4 Female Immigrant Entrepreneurs Making Their Mark in the United States

The Way WoMen Work was initially created as a resource and network for business women and entrepreneurs in emerging economies. But, during a time when the plight and role of immigrants in the U.S. is under assault, it is impossible for us not to make connections between the immigrant women in the diaspora and their sisters in their home countries.

The United States is full of immigrant run businessess. To many Americans, the story of the “hard working immigrant” are most commonly assumed to be men. The reality is, 40% of immigrant entrepreneurs in America are women, according to the National Women’s Business Council (NWBC), and 13% of all female-owned companies are run by women who were born outside of the U.S.

Here are four women originally from emerging economies, who exemplify the female immigrant entrepreneur in the United States.

Valentina Vitols Bello

Caracas, Venezuela – Living in Seattle, WA

Valentina is a professional photographer whose work has taken her around the world. Ten years ago she started her photography studio, Valentina Vitols Studio, and has had her work published in places like The Food Network, Delta Sky Magazine, Jet Airlines Magazine, Interior Design Magazine, Where Magazine,

Valentina also belongs to two investing groups, Pipeline Angels and Alliance of Angels. Before focusing her career fully on photography, Valentina worked as a marketing professional for several technology companies/

Valentina’s passion is to support and mentor early-stage entrepreneurs and women-owned businesses, with a particular interest in sustainability, education, women-friendly products and services, and social and environmental impact. “The companies in my portfolio are a reflection of my belief that it’s truly exciting to be able to make a serious business out of something good.”

Commenting on the experience of immigrant women in business in the United States:

“It’s definitely difficult for women. It’s not an easy path when it comes to fundraising. I’ve had the chance to sit down with many women entrepreneurs — some of them women of color, some of them immigrants — and it’s definitely been really complicated. Not only because they are women. It’s because they’re very questioned on their ability to be able to actually further companies beyond just being a small business. We need to not only band together as women. We also have to bring strategic allies to be part of this conversation.”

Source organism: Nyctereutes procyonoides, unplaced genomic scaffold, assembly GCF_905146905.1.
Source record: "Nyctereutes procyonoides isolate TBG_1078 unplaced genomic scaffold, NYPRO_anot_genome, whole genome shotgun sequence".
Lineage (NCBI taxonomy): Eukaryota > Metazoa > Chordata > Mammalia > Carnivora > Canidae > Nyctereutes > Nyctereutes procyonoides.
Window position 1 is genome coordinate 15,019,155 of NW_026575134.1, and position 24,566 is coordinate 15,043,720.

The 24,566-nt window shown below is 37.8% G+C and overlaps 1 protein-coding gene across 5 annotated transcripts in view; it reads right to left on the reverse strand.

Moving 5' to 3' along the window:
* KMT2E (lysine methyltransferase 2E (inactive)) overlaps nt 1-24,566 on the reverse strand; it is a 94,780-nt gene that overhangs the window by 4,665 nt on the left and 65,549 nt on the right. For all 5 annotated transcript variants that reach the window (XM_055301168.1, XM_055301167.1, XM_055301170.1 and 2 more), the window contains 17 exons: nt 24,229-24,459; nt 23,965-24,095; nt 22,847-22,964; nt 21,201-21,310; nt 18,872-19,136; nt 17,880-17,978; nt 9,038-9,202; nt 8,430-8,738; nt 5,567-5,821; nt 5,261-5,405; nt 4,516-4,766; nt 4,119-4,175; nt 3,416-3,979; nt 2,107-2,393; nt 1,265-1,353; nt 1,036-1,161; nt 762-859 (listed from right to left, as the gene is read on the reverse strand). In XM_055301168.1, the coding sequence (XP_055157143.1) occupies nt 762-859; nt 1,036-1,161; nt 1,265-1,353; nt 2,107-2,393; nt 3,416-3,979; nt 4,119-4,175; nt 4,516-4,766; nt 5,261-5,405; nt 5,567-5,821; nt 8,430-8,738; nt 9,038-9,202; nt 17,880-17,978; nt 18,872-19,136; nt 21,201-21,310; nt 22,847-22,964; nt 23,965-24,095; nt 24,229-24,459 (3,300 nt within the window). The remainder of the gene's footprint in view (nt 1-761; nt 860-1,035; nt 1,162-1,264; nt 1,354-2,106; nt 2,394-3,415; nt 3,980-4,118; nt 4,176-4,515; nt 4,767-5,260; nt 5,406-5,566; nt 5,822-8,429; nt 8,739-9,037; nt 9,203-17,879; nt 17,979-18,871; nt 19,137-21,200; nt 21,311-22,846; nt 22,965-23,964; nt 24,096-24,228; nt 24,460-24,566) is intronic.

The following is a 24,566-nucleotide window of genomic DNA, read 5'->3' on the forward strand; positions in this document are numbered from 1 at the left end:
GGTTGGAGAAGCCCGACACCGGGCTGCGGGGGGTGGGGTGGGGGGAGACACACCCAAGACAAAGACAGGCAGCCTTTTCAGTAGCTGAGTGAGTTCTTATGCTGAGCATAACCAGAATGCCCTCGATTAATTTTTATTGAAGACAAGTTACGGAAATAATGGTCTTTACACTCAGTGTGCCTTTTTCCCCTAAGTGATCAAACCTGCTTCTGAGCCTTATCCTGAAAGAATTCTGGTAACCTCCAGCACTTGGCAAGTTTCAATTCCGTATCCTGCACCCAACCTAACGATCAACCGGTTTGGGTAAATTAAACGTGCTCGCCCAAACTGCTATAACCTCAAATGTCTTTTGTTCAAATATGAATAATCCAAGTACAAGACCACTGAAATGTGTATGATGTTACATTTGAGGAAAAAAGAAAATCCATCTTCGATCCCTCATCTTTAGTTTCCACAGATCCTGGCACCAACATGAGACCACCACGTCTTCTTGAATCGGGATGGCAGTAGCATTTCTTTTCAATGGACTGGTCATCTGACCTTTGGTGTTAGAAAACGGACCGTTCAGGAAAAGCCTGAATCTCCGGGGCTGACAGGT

Reetu Gupta

India – Living in the Greater Seattle Area

Reeta began her life in the United States working for AT&T Wireless in 1999, and eventually became the general manager of Honeywell’s commercial displays business where she managed $500M in annual revenue. She also authored several user interface patents in aerospace cockpit technology.

While earning her MBA from the University of Washington, Reeta decided to start her own venture, lauching Cirkled in, a college recruitment platform that connects universities with best-fit high school students based on detailed personal portfolios.

In Guptas own words, “Cirkled in helps students shine in the best possible light.” Cirkled has won a number of American Business Awards including the 2017 Grand Stevie Award which recognizes the top 10 companies in the US. In 2016, Gupta received the Gold Stevie Award for Female Entrepreneur of the Year.

Commenting on the experience of immigrant women in business in the United States:

“When it comes to being an entrepreneur, it certainly would have helped a tiny bit if I was not a woman of color from another country. It took me forever to raise half a million dollars. Why? And I have 20 years of experience. I have a master’s in engineering. I have an MBA. I have run marketing and business development. I’ve run a $500 million product line. I can work my tail off. Why? … When you go in front of investors, they see a very different picture. When I walk in a room, they don’t see a hardcore business woman who can make hard decisions on a company and run a successful company and create a unicorn. They don’t see that. There’s a lot of stereotyping. They probably see a mom. They probably see a nanny. They probably see a maid.”